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"There's always money in the banana stand." - The EU // Politico: Blackouts Likely Inbound // The World Has Passed Peak Agricultural Land Use

"There's always money in the banana stand." - The EU

The show Arrested Development centers around the Bluth family--wealthy Californians who struggle to adjust to their downward mobility after their patriarch, George, winds up in prison for white-collar crime. Keeping the family and the family business together falls to his son Michael.

Throughout the show, George reminds Michael, that the one consistent part of their business has always been their banana stand. "There's always money in the banana stand," George reminds him whenever he talks about the family's financial woes during prison visits. But then the banana stand burns down and Michael finds out the hard way what George really meant: there was literally $250,000 lining the walls of the banana stand.

I haven't been able to stop thinking about this gag since I read the headline about the EU clinching a deal to ban Russian oil by the end of the year.

Like the money in the banana stand, there's always "the end of the year." I have a hard time believing that Europe won't extend the deadline when it comes at year's end, which always seems to happen when it's really cold outside. Taking a look at this chart should be sobering, too:

Regardless, this new round of sanctions will immediately hit 75% of Russian oil imports. By the end of the year, "90% of the Russian oil imported by Europe will be banned," Oilprice.com reports.

It should be noted that this package does not hit Russian gas, which would be the real kill shot for countries like Germany for whom gas imports make a substantial portion of their energy portfolio. 

Still, energy gets decided at the margins. To put it another way, if your car's brakes only work 90% of the time, you're liable to die. Same goes for energy systems: "some" quickly becomes "none." There's always money in the banana stand until it burns down. Then there's no money.

In the meantime, prices will rise. "As of 9:02 a.m. on Tuesday, WTI Crude was up 3.54% from Friday’s settlement and was at $119.42. The Brent Crude futures for July, with the contract expiring on Tuesday, were trading up 1.78% at $123.94," Oilprice.com reports.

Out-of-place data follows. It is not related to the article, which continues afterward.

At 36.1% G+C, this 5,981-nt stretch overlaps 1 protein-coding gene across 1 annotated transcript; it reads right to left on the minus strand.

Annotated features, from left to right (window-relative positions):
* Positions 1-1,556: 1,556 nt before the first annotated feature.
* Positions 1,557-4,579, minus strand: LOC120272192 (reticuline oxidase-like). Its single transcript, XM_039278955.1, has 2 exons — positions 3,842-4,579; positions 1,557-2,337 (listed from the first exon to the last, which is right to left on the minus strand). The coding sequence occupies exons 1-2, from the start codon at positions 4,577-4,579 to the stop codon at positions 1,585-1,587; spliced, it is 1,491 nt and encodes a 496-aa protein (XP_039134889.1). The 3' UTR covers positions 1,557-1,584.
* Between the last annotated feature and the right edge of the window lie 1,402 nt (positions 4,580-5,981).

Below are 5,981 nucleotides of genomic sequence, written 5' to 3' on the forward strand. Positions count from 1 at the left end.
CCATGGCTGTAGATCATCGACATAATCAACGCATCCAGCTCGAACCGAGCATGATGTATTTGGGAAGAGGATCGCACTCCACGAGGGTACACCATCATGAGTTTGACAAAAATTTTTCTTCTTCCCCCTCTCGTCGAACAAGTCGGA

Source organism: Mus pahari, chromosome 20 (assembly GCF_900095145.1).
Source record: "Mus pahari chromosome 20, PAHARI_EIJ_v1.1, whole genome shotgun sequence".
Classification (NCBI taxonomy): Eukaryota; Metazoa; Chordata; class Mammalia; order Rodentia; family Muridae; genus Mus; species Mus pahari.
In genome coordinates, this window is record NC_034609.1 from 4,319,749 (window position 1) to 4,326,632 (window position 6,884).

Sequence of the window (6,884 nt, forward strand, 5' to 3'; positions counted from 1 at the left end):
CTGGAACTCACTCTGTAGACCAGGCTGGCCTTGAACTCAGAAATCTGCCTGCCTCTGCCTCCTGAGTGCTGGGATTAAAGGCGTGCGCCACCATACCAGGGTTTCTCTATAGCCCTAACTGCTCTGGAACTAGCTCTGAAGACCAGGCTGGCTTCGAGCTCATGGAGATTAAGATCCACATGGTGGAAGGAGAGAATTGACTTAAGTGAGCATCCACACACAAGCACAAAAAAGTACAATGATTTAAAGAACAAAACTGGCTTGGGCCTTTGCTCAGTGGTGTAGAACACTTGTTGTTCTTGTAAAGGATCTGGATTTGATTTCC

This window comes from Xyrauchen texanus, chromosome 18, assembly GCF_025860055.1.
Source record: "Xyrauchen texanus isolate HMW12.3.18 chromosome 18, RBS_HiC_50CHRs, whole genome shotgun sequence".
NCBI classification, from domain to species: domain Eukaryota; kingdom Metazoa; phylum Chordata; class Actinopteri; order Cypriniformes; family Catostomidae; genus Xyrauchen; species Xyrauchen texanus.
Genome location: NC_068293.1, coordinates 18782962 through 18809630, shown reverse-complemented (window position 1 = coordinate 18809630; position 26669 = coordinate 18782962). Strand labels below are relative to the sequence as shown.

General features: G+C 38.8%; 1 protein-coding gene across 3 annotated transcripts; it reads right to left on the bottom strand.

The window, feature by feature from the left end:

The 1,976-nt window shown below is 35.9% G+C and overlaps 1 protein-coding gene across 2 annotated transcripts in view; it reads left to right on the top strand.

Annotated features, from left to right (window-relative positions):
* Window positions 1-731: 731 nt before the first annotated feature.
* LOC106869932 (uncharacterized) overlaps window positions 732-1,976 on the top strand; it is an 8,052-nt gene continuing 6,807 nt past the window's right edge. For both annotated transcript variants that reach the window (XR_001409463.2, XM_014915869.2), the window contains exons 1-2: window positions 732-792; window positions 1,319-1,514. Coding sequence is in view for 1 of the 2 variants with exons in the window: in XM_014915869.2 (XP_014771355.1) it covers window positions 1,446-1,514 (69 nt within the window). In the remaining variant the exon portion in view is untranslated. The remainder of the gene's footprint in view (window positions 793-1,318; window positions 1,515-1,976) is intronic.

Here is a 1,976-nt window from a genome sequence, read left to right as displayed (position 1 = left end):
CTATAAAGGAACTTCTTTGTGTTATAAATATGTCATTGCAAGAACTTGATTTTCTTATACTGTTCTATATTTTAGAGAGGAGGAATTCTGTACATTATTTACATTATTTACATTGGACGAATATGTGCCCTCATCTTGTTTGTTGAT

Politico: Blackouts Likely Inbound

Catherine Moorhouse published a piece on the grid problems facing the American West, Midwest, and Texas in Politico this week. It's a revealing piece that has some great quotes from various players in the US electricity game. You can read it in full here, but for those in a rush, here's a rundown:

  • The grid is in trouble in these regions because reliable plants are retiring without being replaced with dispatchable, reliable energy. Instead, renewables make up most of the new capacity added to these regions.

  • The Republicans point out that trying to center our electricity system on weather-dependent power sources has made us more vulnerable to weather.

  • Democrats retort that even thermal generators suffer under harsh heat conditions so "retvrning" to the "old way" of big baseload is unworkable--they do not clarify what could be workable instead.

  • Throughout, every grid operator is resigned to the fate of the energy transition and worries that it's happening too fast without enough regard for reliability.

Of course, nuclear would resolve this entire debate. But it is not on the table because those who want to decarbonize don't like nuclear because it's "too big, "too slow," and "unnatural." Meanwhile, those who want to mitigate utilities' market power through the spot market see nuclear as a pricey, uneconomic totem to the corrupt system they want market competition to cleanse. And those, like me, who believe wholeheartedly in the tech and want to see it liberated from its regulatory burdens make for a small sideshow in the political and discursive spheres of energy. 

Instead, the debate will center around things like transmission, efficiency, and "demand response," (aka figuring out how to get consumers to consume less).

It's hard to capture it better than this:

The World Has Passed Peak Agricultural Land Use

Some good news: it seems we've hit our peak when it comes to agricultural land use. 

"Humans have been reshaping the planet’s land for millennia by clearing wilderness to grow crops and raise livestock," writes Hannah Ritchie at Our World in Data. "As a result," she continues, "humans have destroyed one-third of the world’s forests and two-thirds of wild grasslands since the end of the last ice age [...] Expanding agriculture has been the biggest driver of the destruction of the world’s wilderness. This expansion of agricultural land has now come to an end.

Our agricultural land use, after millennia, has now begun to decline. 

But the news gets even better: we're producing more food with less.

"When we break each agricultural component out individually or look at it in physical rather than monetary units, we find the same trend: a continued increase in output," Ritchie writes. 

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Conversation Starters

  • Gazprom cut the Netherlands off from its gas. "The cancellation of the current contract is slated to be for the period May 31 – October 1 2022, entailing around 2 billion cubic meters of natural gas, or around 5% of Dutch yearly consumption," reports Oilprice.com. GasTerra has not revealed whether it has purchased replacement volumes, though Norway or LNG imports seem most likely.

  • China is set to double last year's solar capacity by adding another 108 gigawatts to its grid.

  • Edgardo Sepulveda has published a fascinating look at public power in Canada. Check it out.

Word of the Day

neat cement

Cement that has no additives to modify its setting time or rheological properties. (source)

Crom's Blessing